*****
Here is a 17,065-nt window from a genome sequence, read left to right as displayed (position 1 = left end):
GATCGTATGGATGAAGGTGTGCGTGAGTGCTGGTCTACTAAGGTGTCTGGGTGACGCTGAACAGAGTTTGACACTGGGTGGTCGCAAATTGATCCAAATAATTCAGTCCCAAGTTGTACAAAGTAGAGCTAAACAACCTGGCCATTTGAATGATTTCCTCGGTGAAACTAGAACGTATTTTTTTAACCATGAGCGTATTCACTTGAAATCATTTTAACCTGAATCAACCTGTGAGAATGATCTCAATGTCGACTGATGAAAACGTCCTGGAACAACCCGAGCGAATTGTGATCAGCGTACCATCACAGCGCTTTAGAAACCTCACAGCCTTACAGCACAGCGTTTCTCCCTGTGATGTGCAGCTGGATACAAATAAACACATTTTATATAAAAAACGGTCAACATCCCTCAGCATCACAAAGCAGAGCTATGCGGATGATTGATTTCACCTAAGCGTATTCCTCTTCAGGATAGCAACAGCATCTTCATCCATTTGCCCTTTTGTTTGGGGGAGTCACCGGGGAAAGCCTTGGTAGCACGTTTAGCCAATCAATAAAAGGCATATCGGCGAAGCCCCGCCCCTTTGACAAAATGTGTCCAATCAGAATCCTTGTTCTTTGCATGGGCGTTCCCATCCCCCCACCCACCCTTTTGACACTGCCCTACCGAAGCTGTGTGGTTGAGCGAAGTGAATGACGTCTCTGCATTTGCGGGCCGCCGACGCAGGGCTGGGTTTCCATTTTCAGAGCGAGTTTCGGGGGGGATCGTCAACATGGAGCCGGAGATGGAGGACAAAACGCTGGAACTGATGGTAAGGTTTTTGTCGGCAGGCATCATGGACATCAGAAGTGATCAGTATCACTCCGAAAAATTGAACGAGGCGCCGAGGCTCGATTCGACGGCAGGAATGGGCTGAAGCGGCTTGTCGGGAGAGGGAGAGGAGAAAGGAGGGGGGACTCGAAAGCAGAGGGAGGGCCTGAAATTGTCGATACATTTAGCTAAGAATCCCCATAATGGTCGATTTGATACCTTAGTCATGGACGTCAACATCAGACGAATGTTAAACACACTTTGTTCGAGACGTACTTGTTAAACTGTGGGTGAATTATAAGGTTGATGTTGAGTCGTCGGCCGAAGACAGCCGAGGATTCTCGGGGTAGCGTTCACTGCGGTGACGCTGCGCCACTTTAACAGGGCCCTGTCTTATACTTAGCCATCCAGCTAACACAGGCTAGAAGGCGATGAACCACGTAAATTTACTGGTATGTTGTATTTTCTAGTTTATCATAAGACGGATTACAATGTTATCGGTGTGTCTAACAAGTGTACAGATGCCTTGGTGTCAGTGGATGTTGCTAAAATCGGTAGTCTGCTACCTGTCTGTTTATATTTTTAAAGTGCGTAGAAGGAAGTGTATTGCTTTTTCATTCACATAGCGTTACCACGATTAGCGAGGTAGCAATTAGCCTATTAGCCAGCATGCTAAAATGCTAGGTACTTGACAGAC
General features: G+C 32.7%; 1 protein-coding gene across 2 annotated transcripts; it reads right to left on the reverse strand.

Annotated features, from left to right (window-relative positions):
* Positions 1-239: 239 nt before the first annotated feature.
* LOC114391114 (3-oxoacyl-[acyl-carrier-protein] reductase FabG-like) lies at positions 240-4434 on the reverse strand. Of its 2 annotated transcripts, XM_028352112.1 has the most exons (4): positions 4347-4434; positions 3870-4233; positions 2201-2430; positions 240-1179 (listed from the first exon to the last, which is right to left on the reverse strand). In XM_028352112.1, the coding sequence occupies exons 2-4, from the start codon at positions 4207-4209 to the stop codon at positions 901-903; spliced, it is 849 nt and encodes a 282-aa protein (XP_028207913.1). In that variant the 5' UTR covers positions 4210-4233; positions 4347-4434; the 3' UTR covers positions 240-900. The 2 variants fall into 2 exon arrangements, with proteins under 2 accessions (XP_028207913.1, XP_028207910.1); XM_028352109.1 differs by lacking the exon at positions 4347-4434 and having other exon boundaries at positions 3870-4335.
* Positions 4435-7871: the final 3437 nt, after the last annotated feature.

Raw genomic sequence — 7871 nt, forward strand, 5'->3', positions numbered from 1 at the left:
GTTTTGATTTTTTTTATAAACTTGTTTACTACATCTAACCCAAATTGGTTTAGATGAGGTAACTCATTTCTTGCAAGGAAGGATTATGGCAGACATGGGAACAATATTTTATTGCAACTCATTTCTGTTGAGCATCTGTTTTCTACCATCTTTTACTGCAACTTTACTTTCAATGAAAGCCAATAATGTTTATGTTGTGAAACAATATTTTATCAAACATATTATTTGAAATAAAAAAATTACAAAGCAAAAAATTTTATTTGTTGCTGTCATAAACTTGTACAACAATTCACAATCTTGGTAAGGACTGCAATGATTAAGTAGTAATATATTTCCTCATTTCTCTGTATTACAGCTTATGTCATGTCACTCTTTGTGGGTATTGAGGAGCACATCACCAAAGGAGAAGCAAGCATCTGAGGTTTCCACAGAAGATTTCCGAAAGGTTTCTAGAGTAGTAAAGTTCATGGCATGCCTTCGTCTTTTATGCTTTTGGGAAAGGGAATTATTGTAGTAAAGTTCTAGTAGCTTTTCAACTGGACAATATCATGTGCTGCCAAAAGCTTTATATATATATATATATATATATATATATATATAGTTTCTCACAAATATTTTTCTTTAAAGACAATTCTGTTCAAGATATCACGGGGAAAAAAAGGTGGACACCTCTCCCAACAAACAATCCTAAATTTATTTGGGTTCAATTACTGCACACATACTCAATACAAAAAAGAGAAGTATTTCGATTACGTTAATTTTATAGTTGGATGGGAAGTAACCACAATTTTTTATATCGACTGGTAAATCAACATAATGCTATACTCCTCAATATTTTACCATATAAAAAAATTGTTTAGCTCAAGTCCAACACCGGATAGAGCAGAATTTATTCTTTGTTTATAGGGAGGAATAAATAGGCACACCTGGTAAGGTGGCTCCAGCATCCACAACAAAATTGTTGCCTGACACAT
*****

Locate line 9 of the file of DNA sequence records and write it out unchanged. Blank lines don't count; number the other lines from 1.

GTTTTGATTTTTTTTATAAACTTGTTTACTACATCTAACCCAAATTGGTTTAGATGAGGTAACTCATTTCTTGCAAGGAAGGATTATGGCAGACATGGGAACAATATTTTATTGCAACTCATTTCTGTTGAGCATCTGTTTTCTACCATCTTTTACTGCAACTTTACTTTCAATGAAAGCCAATAATGTTTATGTTGTGAAACAATATTTTATCAAACATATTATTTGAAATAAAAAAATTACAAAGCAAAAAATTTTATTTGTTGCTGTCATAAACTTGTACAACAATTCACAATCTTGGTAAGGACTGCAATGATTAAGTAGTAATATATTTCCTCATTTCTCTGTATTACAGCTTATGTCATGTCACTCTTTGTGGGTATTGAGGAGCACATCACCAAAGGAGAAGCAAGCATCTGAGGTTTCCACAGAAGATTTCCGAAAGGTTTCTAGAGTAGTAAAGTTCATGGCATGCCTTCGTCTTTTATGCTTTTGGGAAAGGGAATTATTGTAGTAAAGTTCTAGTAGCTTTTCAACTGGACAATATCATGTGCTGCCAAAAGCTTTATATATATATATATATATATATATATATATATAGTTTCTCACAAATATTTTTCTTTAAAGACAATTCTGTTCAAGATATCACGGGGAAAAAAAGGTGGACACCTCTCCCAACAAACAATCCTAAATTTATTTGGGTTCAATTACTGCACACATACTCAATACAAAAAAGAGAAGTATTTCGATTACGTTAATTTTATAGTTGGATGGGAAGTAACCACAATTTTTTATATCGACTGGTAAATCAACATAATGCTATACTCCTCAATATTTTACCATATAAAAAAATTGTTTAGCTCAAGTCCAACACCGGATAGAGCAGAATTTATTCTTTGTTTATAGGGAGGAATAAATAGGCACACCTGGTAAGGTGGCTCCAGCATCCACAACAAAATTGTTGCCTGACACAT